Rate Lock: 6 Facts
With treasury yields and the other indexes that make up the basis for many commercial real estate loans at recent lows, it’s time we have a chat about the rate lock. This seemingly simple concept is fraught with half-truths, mistaken expectations, and gotchas. Here’s a brief guide:
1. What is a rate lock?
A rate lock is a method of securing some degree of certainty that a desired fixed interest rate is the fixed interest rate that is baked into the loan documents at closing some 30-90 days away (or more, as lenders can extend it out as you will see below).
2. When can I lock my rate?
This varies by lender and loan type. Some banks and life companies will allow you to lock in your rate right at application or very shortly thereafter upon request, sometimes requiring a deposit or fee to lock in your interest rate. Others don’t allow you to lock the rate until the lender issues a loan commitment or even as late as 24 hours prior to closing, which can mean stressfully awaiting appraisers, underwriting folks, lawyers and title companies, etc. to do their jobs before that certainty is available. If a given interest rate achieves the necessary economic goals of a given investment, better to lock it in, and try not to think about what happens if rates fall.
3. Deposits vs. Fees
A rate lock deposit is just that, a deposit that is partially or fully-refundable at the closing of the loan. The idea is if the lender is taking on the interest rate risk by allowing a borrower to lock in their interest rate weeks before closing, they ought to have some security that the borrower intends to close the loan. These deposits are typically non-refundable should the borrower cancel the loan because they opted to jump to another lender, while most lenders will refund it in full if the borrower simply cancels because they no longer need or desire a loan at all. Note that a rate lock deposit can be included with a “good faith deposit” or could be required separately.
A rate lock fee is a fee that allows a borrower to lock their rate but that fee is not refunded at closing.
4. “Forward” Rate Lock
This term denotes a locked rate which extends beyond the typical 60-90 days offered by most lenders. Some life companies, for example, can offer a borrower the ability to lock their interest rate today, but fund the loan at some distant date, sometimes even up to 12 months or more into the future. This is particularly useful for those borrowers refinance an existing loan that has a prepay penalty that will burn down closer to maturity, but that want to eliminate the risk that interest rates may change in that time period.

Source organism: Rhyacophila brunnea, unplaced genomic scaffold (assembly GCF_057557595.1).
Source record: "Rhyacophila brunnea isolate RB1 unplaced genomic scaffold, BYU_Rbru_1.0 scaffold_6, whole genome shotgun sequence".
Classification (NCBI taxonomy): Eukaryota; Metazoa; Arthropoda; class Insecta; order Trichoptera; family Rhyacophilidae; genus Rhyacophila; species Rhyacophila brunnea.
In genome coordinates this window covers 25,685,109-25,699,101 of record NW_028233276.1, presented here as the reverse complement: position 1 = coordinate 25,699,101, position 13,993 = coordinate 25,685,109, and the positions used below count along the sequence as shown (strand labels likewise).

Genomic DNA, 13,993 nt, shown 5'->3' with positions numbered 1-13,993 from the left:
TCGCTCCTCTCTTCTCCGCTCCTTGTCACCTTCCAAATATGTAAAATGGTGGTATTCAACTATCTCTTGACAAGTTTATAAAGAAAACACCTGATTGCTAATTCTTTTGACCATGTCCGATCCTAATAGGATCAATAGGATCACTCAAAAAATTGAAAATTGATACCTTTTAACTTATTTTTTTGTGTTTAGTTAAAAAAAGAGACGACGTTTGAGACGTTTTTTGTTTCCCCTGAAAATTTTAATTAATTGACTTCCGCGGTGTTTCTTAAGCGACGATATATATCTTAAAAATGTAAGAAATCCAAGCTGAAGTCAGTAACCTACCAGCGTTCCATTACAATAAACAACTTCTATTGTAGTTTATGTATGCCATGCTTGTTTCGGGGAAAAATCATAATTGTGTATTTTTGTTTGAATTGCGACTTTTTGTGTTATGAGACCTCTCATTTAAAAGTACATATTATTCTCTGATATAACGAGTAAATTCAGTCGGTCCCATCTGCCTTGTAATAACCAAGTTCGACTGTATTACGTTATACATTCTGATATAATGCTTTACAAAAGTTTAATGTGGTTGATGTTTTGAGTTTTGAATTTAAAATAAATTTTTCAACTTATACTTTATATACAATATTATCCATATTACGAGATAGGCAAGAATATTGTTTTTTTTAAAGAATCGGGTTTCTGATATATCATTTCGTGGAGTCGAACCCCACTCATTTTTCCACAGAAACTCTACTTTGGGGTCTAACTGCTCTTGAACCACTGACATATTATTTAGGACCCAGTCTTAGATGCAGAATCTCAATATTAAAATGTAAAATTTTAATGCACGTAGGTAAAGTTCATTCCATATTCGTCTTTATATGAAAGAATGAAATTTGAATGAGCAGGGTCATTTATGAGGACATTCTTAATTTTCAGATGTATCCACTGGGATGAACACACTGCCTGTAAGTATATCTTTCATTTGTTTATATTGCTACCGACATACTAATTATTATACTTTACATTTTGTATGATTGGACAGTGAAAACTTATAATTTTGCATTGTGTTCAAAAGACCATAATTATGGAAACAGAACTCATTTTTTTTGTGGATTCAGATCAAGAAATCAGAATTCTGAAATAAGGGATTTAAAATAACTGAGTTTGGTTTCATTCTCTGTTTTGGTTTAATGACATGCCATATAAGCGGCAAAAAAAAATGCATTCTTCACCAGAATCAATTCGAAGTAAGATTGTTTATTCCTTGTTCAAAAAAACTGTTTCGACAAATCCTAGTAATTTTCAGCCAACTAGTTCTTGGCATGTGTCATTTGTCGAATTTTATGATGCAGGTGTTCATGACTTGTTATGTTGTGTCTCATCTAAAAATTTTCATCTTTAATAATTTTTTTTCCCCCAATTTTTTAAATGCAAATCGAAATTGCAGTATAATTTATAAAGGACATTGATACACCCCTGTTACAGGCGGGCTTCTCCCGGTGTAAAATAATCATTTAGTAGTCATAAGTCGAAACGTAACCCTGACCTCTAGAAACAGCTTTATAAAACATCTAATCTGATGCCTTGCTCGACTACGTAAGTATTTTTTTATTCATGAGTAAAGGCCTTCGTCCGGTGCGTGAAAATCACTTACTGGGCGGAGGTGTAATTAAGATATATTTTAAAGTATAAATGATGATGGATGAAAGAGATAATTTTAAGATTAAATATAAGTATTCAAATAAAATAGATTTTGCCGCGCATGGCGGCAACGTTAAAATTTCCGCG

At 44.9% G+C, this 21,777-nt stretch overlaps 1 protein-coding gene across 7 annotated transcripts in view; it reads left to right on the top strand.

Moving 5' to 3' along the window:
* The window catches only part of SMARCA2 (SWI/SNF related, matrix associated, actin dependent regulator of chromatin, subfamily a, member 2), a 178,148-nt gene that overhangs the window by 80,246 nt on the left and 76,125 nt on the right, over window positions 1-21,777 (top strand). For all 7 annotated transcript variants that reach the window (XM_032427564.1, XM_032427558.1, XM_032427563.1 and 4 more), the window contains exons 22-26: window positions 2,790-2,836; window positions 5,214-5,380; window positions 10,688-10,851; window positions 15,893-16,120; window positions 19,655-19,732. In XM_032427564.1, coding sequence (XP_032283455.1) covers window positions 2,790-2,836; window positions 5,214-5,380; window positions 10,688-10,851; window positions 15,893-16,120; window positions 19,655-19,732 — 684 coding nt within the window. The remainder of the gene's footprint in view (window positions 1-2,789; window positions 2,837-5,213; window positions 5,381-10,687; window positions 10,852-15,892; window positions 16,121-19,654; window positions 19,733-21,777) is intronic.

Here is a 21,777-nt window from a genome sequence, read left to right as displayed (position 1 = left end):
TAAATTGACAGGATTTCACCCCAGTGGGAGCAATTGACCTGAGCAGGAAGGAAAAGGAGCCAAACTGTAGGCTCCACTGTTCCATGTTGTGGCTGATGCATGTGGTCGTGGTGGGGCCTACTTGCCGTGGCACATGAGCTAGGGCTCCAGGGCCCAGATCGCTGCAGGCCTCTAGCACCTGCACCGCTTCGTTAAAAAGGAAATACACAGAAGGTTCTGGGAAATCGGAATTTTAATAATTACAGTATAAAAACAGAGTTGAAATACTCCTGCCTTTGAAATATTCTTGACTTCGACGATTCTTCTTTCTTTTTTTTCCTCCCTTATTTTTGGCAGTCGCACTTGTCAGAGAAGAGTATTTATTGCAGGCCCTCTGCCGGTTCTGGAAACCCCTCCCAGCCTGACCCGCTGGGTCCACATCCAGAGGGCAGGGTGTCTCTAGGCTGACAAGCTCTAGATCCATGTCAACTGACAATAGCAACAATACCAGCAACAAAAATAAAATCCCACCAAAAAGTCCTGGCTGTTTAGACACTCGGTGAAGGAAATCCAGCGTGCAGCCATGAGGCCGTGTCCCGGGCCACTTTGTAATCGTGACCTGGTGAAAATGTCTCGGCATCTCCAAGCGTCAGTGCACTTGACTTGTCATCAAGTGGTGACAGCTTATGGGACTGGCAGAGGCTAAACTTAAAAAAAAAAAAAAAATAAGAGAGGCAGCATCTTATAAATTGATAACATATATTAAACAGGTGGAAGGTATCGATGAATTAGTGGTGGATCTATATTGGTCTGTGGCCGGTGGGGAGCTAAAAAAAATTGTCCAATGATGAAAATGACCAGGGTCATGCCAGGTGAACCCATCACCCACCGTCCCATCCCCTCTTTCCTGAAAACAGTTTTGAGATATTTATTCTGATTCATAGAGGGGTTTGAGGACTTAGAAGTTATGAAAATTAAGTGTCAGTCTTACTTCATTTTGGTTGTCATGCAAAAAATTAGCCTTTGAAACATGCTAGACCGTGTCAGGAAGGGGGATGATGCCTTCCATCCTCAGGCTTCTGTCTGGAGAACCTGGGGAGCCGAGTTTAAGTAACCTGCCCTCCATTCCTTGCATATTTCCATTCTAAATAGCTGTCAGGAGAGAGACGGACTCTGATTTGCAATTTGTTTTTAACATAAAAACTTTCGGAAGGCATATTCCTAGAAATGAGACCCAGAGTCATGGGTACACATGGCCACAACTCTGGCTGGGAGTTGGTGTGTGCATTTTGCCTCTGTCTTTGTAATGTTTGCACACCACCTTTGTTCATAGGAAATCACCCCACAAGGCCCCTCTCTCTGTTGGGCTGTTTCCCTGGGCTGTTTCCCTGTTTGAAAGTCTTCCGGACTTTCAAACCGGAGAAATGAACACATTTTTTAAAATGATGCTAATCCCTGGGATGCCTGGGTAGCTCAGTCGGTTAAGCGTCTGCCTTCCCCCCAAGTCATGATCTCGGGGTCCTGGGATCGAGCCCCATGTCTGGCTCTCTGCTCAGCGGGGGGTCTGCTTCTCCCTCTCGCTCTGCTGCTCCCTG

5. 3rd Party Rate Lock
Locked rates are also available via third-party companies such as through financial instruments offered by the likes of Chatham Financial and many others. These are effectively buying an insurance policy via swap or hedge product that allows you to lock in the rate for a specified period of time. These instruments are often pricey and are not for the average investor.
6. Finally… When should I lock my rate?
This one takes a little science and a lot of luck. Without locking in your rate, a given interest rate will “float” with the currents of the market until loan docs are executed and recorded. Interest rate behaviors can be grossly predicted whether they will trend up or trend down depending on the time of year, current lender appetite for a given loan, and macroeconomic factors such as the economic cycle and global economic news. But finding precisely the best time to lock an interest rate really depends on too many factors to opine about here, and it’s really like asking the question “which shade of blue is best.”
Locking in your interest rate ought to be one factor among many within the business decision that is a properly-structured loan (loan amount, amortization, recourse, covenants, etc).
As with all investment matters, a proper advisor is worth their weight in fees.